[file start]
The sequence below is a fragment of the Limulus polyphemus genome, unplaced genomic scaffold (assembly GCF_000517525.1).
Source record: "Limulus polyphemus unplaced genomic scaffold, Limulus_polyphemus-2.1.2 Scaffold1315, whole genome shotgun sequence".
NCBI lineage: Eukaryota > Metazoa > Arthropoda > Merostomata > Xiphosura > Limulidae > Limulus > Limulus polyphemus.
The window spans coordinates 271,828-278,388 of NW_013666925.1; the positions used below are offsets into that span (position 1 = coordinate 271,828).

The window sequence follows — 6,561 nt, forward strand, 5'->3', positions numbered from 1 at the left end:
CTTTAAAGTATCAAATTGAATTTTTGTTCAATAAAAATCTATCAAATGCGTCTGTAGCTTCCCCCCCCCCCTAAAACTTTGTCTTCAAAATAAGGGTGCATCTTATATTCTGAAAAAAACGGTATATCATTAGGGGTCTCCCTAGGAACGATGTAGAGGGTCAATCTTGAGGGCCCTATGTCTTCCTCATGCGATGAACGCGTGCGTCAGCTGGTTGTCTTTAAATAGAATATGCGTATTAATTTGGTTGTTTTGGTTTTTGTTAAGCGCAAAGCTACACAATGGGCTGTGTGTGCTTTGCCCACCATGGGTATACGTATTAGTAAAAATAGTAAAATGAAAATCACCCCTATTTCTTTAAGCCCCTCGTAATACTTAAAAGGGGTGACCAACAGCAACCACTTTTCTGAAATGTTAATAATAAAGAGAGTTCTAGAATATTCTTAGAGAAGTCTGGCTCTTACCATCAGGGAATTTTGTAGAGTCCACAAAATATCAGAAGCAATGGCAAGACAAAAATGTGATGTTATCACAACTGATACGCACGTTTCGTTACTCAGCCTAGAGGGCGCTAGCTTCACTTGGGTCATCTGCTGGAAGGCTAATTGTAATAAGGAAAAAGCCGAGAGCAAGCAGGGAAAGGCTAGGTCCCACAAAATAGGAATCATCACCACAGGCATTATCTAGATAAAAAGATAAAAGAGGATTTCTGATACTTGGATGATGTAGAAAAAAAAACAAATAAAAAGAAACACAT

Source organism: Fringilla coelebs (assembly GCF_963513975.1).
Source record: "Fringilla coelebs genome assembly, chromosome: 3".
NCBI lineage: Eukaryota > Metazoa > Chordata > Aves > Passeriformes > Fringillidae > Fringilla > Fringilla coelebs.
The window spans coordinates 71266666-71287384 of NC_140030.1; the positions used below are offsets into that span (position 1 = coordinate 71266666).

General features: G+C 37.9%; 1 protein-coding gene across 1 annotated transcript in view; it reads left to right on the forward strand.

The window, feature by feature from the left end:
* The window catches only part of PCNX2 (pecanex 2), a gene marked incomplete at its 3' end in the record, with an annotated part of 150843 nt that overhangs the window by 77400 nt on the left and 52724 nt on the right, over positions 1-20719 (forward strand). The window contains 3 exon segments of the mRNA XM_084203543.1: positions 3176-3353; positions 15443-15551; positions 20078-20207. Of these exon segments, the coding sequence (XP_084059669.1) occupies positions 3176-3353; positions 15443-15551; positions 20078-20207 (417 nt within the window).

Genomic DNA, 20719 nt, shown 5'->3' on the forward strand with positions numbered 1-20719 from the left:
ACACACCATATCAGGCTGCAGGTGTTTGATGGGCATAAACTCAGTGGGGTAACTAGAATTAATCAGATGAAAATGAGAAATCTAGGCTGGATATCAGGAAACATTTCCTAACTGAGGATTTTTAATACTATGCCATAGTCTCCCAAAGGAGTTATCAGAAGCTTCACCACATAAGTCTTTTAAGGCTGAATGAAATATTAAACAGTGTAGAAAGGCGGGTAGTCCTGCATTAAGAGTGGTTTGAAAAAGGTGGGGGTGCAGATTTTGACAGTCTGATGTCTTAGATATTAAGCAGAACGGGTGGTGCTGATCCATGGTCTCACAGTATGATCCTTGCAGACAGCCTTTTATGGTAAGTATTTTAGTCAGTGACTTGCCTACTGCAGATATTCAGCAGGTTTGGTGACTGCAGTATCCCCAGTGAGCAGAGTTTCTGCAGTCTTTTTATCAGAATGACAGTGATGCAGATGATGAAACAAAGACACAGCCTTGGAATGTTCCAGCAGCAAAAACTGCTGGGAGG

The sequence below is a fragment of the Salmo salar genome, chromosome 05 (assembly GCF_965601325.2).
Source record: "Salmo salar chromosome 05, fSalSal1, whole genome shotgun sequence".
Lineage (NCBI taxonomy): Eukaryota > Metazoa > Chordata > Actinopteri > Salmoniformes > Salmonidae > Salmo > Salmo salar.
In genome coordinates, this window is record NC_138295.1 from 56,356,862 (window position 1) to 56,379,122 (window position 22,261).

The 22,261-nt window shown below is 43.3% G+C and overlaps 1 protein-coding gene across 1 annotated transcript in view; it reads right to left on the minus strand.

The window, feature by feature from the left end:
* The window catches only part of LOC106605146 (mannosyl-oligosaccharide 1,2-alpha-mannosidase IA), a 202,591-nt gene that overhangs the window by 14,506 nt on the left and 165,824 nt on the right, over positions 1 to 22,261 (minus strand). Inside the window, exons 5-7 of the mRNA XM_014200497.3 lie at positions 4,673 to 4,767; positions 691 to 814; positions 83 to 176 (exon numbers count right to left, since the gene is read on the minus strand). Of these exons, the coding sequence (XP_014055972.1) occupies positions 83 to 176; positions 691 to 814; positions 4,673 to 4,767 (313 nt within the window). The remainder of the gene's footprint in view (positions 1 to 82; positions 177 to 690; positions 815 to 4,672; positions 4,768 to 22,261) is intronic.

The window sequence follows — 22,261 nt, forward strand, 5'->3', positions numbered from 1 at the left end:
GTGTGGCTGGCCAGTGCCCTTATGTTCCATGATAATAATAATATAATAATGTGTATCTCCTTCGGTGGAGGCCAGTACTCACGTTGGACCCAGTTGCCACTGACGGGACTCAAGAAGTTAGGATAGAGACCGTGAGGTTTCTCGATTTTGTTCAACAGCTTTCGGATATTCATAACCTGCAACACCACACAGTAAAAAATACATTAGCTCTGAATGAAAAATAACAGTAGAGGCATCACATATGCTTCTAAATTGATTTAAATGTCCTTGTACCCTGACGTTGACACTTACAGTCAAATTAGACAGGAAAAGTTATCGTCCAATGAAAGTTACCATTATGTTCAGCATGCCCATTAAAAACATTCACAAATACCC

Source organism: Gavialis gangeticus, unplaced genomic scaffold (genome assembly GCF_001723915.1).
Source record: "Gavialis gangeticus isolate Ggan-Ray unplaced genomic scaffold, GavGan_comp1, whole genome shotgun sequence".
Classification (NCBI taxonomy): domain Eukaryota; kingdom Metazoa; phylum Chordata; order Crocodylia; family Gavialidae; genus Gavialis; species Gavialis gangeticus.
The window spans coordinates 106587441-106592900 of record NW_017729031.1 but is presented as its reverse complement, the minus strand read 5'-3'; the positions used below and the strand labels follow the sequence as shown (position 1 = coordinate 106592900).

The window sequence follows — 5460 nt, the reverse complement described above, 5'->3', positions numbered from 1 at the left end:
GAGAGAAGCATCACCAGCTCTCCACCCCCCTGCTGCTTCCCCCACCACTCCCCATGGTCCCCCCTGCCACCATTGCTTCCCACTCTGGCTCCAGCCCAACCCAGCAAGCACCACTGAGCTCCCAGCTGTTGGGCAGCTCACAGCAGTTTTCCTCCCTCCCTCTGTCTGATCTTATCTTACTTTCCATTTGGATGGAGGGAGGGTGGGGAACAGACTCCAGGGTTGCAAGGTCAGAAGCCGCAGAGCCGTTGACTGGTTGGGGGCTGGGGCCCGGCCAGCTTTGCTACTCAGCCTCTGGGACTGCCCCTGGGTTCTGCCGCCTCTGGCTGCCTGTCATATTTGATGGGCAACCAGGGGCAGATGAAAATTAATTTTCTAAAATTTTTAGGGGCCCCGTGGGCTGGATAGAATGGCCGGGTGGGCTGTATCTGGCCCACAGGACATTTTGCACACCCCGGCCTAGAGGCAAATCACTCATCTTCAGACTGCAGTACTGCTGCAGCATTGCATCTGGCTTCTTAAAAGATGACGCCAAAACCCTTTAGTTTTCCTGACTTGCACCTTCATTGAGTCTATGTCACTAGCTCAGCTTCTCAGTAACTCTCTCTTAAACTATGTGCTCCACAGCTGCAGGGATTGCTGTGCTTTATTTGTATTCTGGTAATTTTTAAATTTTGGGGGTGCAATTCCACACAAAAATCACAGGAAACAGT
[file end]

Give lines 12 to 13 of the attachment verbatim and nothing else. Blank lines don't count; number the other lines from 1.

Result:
The window, feature by feature from the left end:
* The window catches only part of PCNX2 (pecanex 2), a gene marked incomplete at its 3' end in the record, with an annotated part of 150843 nt that overhangs the window by 77400 nt on the left and 52724 nt on the right, over positions 1-20719 (forward strand). The window contains 3 exon segments of the mRNA XM_084203543.1: positions 3176-3353; positions 15443-15551; positions 20078-20207. Of these exon segments, the coding sequence (XP_084059669.1) occupies positions 3176-3353; positions 15443-15551; positions 20078-20207 (417 nt within the window).